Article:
While Immortals may be his least affecting film, loaded with standardized bad lines and non-acting, it stands up to his first two as visually shattering. His use of color, tableaux. staging, pacing are all immaculate. His ancient-Greece as fantasia pulls you in, and you become lost in a magical, dangerous world. And is that not what movies are supposed to do? Transport us so that we are not alone, we are stimulated in our minds and eyes?

Tarsem may be one of the purest of all contemporary auteurs.  His vision is uncompromising in the fury of its purity, and Immortals is no exception. Henry Cavill is God-like in his physical splendor, Mickey Rourke chews at the heart of the film, Frida Pinto is alluring and mysterious as the Virgin Oracle, and both James McAvoy and John Hurt get interesting mileage out of their unique characters. Towards the end, the frenzied rhythm becomes almost unbearable as head shattering splatter takes precedence. Yet, this brave director keeps hold of his world of Gods and demi-Gods, and never lets it go.

Roland Emmerich: Historical Pastoral (Anonymous)

Vanessa Redgrave, Rhys Ifans, Anonymous, Columbia Pictures, 2011.
With a confidence and cadence which can be extraordinary to witness, studio director Roland Emmerich belies his f/x apocalypse roots to craft an engagingly tweaked filmization of the Shakespeare authorship furor. Although I never once bought his patchwork plot, Emmerich alarmingly recreates Elizabethan England in all of its muck and rigor. The Globe, the squares, the palace, and wide angle sky view CGI shots of the great city are all breathtaking.

All particulars of the production are in order. A suspenseful, well written script, impeccable historical detail and an excellent cast round out what is arguably the best film Emmerich has ever made, which is not saying much. A German emigre obsessed with Spielberg, he came to America and made two of the best studio sci-fiers of the 90s, Universal Soldier and Stargate. But then he made a pile of muck including Independence Day, Godzilla, The Day After Tomorrow, 10,000 B.C. and 2012. His inclination towards mass destruction is only rivaled by his leaden pacing.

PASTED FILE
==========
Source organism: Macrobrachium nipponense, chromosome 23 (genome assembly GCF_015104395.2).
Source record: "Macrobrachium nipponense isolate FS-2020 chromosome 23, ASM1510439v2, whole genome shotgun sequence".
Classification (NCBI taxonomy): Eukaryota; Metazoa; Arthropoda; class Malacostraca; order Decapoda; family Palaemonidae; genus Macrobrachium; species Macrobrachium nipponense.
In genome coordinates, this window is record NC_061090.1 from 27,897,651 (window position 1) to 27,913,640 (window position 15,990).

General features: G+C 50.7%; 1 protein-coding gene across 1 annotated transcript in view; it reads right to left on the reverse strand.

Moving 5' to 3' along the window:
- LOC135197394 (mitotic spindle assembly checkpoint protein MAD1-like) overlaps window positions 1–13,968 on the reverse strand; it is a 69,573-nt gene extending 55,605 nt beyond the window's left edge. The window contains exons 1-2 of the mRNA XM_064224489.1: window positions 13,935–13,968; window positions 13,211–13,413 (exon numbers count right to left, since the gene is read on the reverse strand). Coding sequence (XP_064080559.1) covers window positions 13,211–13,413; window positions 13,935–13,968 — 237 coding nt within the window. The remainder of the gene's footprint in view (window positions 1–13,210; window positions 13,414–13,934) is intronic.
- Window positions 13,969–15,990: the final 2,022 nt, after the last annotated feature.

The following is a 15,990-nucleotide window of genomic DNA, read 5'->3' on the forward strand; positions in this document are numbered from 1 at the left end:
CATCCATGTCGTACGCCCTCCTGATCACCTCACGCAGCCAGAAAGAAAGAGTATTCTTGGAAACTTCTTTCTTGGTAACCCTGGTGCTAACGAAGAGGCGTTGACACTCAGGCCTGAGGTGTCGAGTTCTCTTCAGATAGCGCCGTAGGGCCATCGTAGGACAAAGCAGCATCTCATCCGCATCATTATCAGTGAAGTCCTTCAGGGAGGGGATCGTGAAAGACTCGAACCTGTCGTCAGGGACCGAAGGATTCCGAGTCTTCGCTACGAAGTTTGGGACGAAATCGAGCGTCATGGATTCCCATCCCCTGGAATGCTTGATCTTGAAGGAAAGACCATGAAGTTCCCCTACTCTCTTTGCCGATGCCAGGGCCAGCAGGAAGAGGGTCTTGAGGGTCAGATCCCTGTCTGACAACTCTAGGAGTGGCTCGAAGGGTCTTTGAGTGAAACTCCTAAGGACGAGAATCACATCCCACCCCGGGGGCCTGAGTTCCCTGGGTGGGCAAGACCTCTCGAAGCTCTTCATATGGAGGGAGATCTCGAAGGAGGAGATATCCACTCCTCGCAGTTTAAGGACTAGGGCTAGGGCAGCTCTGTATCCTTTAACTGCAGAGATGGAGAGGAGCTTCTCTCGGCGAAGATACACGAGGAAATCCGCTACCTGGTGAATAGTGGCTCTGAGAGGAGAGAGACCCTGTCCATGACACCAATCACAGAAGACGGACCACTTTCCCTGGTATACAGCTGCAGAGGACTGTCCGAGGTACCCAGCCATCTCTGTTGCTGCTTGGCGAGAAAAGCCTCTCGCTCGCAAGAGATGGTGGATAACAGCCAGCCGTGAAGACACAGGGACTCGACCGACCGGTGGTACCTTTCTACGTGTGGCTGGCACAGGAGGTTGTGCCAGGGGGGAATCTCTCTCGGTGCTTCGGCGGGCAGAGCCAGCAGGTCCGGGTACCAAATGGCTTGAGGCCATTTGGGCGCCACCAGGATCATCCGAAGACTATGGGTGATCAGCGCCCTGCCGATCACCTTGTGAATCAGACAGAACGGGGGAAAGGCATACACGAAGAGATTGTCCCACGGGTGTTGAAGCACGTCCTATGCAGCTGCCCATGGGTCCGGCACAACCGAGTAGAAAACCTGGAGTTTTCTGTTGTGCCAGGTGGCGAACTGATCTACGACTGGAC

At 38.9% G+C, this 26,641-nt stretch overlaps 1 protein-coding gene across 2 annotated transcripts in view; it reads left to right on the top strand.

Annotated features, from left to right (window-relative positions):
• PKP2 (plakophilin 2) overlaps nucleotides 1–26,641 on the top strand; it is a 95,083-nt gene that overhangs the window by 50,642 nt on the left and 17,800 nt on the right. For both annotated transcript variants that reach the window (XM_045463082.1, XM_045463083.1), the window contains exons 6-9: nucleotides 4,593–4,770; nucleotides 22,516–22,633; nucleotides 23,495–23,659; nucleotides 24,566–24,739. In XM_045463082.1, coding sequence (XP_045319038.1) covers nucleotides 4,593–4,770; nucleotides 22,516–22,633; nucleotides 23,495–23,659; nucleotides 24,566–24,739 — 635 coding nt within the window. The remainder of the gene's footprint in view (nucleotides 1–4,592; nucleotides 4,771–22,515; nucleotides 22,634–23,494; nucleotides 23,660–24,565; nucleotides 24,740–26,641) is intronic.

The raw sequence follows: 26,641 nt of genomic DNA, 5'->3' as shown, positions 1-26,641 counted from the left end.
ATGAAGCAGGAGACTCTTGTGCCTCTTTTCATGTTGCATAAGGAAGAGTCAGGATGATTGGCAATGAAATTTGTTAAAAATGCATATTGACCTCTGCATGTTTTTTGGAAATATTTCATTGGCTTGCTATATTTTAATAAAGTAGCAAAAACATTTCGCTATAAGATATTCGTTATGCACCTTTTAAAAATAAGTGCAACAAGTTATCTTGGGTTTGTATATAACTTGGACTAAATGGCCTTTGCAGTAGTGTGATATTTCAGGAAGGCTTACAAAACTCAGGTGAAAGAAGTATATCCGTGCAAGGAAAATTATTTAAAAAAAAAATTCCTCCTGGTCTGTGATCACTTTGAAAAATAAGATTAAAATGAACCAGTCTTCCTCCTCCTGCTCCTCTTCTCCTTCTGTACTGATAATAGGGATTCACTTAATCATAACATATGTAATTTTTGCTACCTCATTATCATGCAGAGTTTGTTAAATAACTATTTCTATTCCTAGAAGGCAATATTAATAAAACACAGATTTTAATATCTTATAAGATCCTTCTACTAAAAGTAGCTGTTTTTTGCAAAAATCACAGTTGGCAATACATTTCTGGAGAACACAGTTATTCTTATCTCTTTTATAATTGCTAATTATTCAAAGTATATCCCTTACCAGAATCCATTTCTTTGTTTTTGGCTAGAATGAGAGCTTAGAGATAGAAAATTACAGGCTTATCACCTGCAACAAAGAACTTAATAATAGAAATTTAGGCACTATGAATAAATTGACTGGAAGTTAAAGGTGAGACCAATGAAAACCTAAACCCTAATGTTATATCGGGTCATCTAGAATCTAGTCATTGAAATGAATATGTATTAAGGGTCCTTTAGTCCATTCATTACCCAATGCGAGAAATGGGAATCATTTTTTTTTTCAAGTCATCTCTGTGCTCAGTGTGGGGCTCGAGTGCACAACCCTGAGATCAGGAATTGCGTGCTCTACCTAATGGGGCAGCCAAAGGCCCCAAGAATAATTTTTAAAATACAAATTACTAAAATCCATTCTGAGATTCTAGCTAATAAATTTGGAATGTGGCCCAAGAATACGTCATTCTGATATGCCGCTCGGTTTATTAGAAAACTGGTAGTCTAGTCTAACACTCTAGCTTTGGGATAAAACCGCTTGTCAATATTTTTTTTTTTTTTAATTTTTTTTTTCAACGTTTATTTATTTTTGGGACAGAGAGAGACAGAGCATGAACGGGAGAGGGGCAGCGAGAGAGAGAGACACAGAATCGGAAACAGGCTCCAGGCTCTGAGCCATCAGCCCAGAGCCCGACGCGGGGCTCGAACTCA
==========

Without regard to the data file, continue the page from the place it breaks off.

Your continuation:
In Anonymous, the helmer has apparently found something to get all sharpened up about. The theory questioning the authorship of the Bard's plays is ridiculous and offensive. The mish-mash of historical persons, places and things is head spinning. Yet somehow, Emmerich pulls it all off. He is unequivocally aided by his top flight cast. especially Brit-character actor Rhys Ifans, who is delightful in the lead, obviously relishing a rare chance to shine. And the grand Vanessa Redgrave, herself, hasn't had a role this juicy in some time. Her Queen Elizabeth comes off as cagey and sly, with her portrayor luxuriating in the limelight.

Shakespeare's England has never before been celebrated in ambiance as it is being trampled upon in history. Emmerich takes the historical and twists it into a frothy pastoral.

Sunday, November 6, 2011

Drake Doremus: Ordinary Love Story (Like Crazy)

Felicity Jones, Anton Yelchin, Like Crazy, Paramount Vantage, 2011.

A meet-cute cum pseudo-indie youthquake, Drake Doremus' third feature film is a cute, heartfelt if marginally average romantic-drama. Infused with a joie de vivre intrinsic to self-conscious coming-of-age love stories, Doremus interjects heart wherever he can, to his war horse, transcontinental lovers parted only to wind up together. . . .

The young cast is adroit. The likable Anton Yelchin (Terminator:Salvation and The Beaver) is especially poignant in his remonstrances of  young American masculinity and its restrictions. Felicity Jones is delightful as his betrothed. Jennifer Lawrence nails a secondary role, her heartbreak palpable. The script is well written. The visual style is typical for this sort of indie love story.

In the long run, I forgot about this sweet simplicity fifteen minutes after it was over. Though there are many good things about it, Like Crazy is too similar to too many other movies. It needed to lose its sense of the ordinary to truly transport our hearts.

Sean Durkin: She's Just a Picture ( Martha Marcy May Marlene)

John Hawkes, Elizabeth Olsen, Louisa Krause, Christopher Abbott, Martha Marcy May Marlene, Fox Searchlight Pictures, 2011

Word of mouth spreads only so far, until sheer talent and vision can only complete the circle of shit. Sean Durkin's directorial debut is one of the year's very best, a shadowplay of melodrama and nightmare, which unveils a fragile, mesmerizing young actress named Elizabeth Olsen, inhabiting a perplexing young woman torn between cult and family. It's one of the best performances of the year.